After having seeing Greenwich in one day, I am now convinced that it can’t be done properly. Just the art in the Painted Halls can if viewed with no sense of urgency take hours. There there is the Cutty Sark, the walk along the river, the market, and let’s not forget the golden glory of the Queen’s Chapel, all probably should be split into two decent days, without rushing about like a mad person who doesn’t even take time to have a proper coffee like myself.
The Royal Maritime Museum I got to too late and had to fly through the exhibits with the guard chasing behind me with the cry, closing time fifteen minutes. I would have liked to have stayed longer and read each note under the exhibits, everything from Rat Catching on the Thames to Arctic Exploration, to transporting an elephant from the ship to the dock. I did spend some time oggling the magnificent barge for Frederick which looked too good to use. It must have caused jaws to drop in its time with the gold shimmering in the sunlight, and its army of sun guards snarling from the boat’s prow, what a sight! The barge was built for the eldest son of King George, Frederick, Prince of Wales. In 1732, can you imagine the awe this barge would have created amongst the population of London? Anyone seeing it must have thought, it was a gift from the gods. It’s not a small little boat. The barge is about 63 feet in length. It needed 21 oarsmen to move her along the water! The gold is 24 carat gold leaf…a stunning and exorbitant decoration. It was a boat of pleasure and once for a regatta in Woolwich, the boat was decorated in the highly popular Chinoiserie style and the oarsmen didn’t get off without donning oriental costumes. She last saw water in 1849 when Prince Albert and his children rowed to the opening of the Coal Exchange, an interesting combination- glittering gold and dark sooty coal. She was then promptly sawn into three sections, put into storage, and waited patiently a hundred years before stunning the world again at the Royal Maritime Museum.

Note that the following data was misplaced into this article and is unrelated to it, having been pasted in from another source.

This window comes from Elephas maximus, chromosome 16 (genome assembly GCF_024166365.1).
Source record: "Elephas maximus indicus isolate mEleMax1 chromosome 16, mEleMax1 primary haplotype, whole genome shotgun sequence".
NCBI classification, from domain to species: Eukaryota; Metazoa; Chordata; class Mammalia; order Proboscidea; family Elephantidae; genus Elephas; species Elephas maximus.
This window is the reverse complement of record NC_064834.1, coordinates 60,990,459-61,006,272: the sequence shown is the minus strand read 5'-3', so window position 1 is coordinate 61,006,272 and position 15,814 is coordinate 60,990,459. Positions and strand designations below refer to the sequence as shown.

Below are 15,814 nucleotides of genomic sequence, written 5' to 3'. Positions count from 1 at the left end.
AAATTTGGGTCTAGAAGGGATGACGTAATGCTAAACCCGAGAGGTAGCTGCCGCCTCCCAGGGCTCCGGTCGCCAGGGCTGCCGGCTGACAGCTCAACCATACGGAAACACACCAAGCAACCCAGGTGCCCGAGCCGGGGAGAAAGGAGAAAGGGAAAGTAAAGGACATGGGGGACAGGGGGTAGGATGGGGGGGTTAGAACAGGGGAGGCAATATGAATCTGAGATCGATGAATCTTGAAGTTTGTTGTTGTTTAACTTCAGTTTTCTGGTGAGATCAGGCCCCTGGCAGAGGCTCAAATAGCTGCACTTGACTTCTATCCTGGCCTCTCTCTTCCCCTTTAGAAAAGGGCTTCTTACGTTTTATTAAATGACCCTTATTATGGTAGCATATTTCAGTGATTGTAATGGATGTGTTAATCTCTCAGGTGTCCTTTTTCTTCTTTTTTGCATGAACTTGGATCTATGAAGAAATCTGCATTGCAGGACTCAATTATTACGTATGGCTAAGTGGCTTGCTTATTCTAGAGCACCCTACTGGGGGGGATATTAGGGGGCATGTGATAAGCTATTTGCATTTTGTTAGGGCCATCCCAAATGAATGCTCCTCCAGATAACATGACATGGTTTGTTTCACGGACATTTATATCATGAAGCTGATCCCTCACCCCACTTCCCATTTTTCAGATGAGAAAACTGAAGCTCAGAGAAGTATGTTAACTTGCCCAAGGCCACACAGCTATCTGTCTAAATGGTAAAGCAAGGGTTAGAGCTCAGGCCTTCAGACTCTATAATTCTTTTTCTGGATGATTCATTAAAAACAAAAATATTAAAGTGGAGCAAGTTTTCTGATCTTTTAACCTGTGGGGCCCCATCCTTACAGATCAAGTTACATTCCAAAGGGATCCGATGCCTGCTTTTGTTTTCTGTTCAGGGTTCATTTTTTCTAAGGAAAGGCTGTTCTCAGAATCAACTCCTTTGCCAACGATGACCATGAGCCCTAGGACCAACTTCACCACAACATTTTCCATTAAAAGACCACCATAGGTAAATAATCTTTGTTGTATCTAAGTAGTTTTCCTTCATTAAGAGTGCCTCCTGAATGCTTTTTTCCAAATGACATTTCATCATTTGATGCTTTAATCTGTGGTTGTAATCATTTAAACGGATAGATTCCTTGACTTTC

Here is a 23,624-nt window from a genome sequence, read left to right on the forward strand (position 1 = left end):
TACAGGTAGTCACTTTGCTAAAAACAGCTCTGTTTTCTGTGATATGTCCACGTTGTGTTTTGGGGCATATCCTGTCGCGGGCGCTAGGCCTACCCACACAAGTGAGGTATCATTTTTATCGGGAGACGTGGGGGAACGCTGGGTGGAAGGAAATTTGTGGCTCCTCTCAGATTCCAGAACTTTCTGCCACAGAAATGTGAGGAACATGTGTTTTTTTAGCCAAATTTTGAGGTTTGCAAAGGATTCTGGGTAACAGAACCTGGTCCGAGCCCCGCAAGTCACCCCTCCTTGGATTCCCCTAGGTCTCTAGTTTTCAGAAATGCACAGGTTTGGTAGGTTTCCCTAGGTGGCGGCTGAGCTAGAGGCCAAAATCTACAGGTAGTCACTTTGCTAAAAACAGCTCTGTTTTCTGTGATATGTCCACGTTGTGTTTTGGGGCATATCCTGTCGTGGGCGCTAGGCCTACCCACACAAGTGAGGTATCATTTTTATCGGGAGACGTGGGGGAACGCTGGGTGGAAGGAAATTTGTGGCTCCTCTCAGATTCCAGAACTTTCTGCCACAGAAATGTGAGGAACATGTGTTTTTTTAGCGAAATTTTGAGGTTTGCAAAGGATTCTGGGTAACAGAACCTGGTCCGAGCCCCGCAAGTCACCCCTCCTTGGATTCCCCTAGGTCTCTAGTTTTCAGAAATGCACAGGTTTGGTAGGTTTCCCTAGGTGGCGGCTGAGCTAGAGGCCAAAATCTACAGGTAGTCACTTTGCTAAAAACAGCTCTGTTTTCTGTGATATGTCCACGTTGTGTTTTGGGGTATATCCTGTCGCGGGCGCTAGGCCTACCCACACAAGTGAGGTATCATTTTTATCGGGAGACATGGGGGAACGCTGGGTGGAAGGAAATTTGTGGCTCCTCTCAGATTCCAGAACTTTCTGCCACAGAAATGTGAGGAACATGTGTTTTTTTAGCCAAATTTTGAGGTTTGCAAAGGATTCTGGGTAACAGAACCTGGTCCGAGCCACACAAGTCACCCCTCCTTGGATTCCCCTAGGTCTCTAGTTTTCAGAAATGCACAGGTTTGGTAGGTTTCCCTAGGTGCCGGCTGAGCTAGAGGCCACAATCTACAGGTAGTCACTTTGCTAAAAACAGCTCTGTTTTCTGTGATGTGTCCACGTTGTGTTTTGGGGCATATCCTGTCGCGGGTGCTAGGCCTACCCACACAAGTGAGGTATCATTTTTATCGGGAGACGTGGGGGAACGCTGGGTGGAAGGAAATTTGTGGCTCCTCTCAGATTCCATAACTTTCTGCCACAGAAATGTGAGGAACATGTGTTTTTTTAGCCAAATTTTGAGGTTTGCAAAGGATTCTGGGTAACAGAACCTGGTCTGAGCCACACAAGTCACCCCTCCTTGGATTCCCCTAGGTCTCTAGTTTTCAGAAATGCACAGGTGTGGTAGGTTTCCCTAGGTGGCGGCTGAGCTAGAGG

It’s a steep climb to the top of the hill through the park to the Royal Observatory. Here in The Royal Greenwich Park you could easily spend an afternoon with a tea flask and just watch the clouds drift overhead. It’s a massive 183 acres, once giving home to deer and foxes, although all I saw that day were some very cheeky squirrels stuffing themselves with peanuts tossed by the walkers. It is the oldest Royal Park. The land was inherited in 1427 by the brother of Henry V, the Duke of Gloucester.
The trees along the path are donkey’s years old and magnificent. I have a thing for old gnarly trees; they are witness to a troubled world.
Once at the top the is the Royal Observatory another example of Sir Christopher Wren’s genius. Charles the Second held a great interest in Science and founded a Royal Society in 1661. The Royal Observatory was named Flamsteed House after the very first Royal Astronomer, John Flamsteed.
Here with science grasping the past and the future in one same instance, one can stand on time on the Meridian line or watch the time ball drop. The Time Ball was first installed in 1833 and dropped at one pm to set the time for the World. Why One? Apparently, the astronomers used to the noonday sun to make their observations and calculations.
The Mean Time line was in a way the creation of a woman, the mistress of Charles the Second. In his time, from the position of the sun one could tell one how north or south they were, but not how east or west. Charles’s mistress went to a lecture, in which she learned this problem could be solved by astronomy, so thanks to the dedication of a lover, we now have the Royal Observatory where from the six windows one can see the stars in the heavens from all directions.
Before it gets too late and one misses the train home, there is the view of London, the old and the new, London always alive, always changing with the past as its constant companion.
It was time to go back home, and warm up with a good hot cup of tea, but I had to stop and gaze just a little longer at the view of London on offer, from the dark Victorian smoke stacks of Battersea to the curious flying saucer shape of the Millennium Dome, each examples of a vision of the future. Each uniquely London.